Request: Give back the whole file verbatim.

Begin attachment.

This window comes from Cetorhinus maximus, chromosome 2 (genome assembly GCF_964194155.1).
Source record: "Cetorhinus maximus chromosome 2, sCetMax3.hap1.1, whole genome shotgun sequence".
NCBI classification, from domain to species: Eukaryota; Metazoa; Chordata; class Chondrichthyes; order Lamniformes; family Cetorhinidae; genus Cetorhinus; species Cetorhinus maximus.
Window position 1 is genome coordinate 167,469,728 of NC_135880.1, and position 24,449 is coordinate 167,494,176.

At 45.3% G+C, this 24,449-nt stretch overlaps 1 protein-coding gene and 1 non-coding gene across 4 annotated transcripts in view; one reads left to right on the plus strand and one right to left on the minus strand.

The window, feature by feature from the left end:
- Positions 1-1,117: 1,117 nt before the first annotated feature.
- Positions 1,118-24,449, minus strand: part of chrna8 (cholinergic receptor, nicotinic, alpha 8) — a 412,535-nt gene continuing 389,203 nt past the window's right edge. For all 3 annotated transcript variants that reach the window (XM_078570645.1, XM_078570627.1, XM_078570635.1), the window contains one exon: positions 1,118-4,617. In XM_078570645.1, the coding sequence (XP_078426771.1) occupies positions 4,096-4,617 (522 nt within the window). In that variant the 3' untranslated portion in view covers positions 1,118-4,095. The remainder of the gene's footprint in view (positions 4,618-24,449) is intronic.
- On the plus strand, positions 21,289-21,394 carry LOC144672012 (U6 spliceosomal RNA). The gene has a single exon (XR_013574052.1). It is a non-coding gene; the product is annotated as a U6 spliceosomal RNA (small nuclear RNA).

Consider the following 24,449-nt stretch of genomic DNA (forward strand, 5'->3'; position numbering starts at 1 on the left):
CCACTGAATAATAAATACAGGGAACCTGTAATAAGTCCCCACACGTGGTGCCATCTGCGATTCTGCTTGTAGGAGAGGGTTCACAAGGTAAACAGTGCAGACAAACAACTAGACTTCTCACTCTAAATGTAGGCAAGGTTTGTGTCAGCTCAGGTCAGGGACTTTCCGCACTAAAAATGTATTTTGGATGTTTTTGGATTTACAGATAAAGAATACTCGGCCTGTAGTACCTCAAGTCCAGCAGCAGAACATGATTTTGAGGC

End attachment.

This window comes from Cetorhinus maximus, chromosome 2 (genome assembly GCF_964194155.1).
Source record: "Cetorhinus maximus chromosome 2, sCetMax3.hap1.1, whole genome shotgun sequence".
NCBI classification, from domain to species: Eukaryota; Metazoa; Chordata; class Chondrichthyes; order Lamniformes; family Cetorhinidae; genus Cetorhinus; species Cetorhinus maximus.
Window position 1 is genome coordinate 167,469,728 of NC_135880.1, and position 24,449 is coordinate 167,494,176.

At 45.3% G+C, this 24,449-nt stretch overlaps 1 protein-coding gene and 1 non-coding gene across 4 annotated transcripts in view; one reads left to right on the plus strand and one right to left on the minus strand.

The window, feature by feature from the left end:
- Positions 1-1,117: 1,117 nt before the first annotated feature.
- Positions 1,118-24,449, minus strand: part of chrna8 (cholinergic receptor, nicotinic, alpha 8) — a 412,535-nt gene continuing 389,203 nt past the window's right edge. For all 3 annotated transcript variants that reach the window (XM_078570645.1, XM_078570627.1, XM_078570635.1), the window contains one exon: positions 1,118-4,617. In XM_078570645.1, the coding sequence (XP_078426771.1) occupies positions 4,096-4,617 (522 nt within the window). In that variant the 3' untranslated portion in view covers positions 1,118-4,095. The remainder of the gene's footprint in view (positions 4,618-24,449) is intronic.
- On the plus strand, positions 21,289-21,394 carry LOC144672012 (U6 spliceosomal RNA). The gene has a single exon (XR_013574052.1). It is a non-coding gene; the product is annotated as a U6 spliceosomal RNA (small nuclear RNA).

Consider the following 24,449-nt stretch of genomic DNA (forward strand, 5'->3'; position numbering starts at 1 on the left):
CCACTGAATAATAAATACAGGGAACCTGTAATAAGTCCCCACACGTGGTGCCATCTGCGATTCTGCTTGTAGGAGAGGGTTCACAAGGTAAACAGTGCAGACAAACAACTAGACTTCTCACTCTAAATGTAGGCAAGGTTTGTGTCAGCTCAGGTCAGGGACTTTCCGCACTAAAAATGTATTTTGGATGTTTTTGGATTTACAGATAAAGAATACTCGGCCTGTAGTACCTCAAGTCCAGCAGCAGAACATGATTTTGAGGC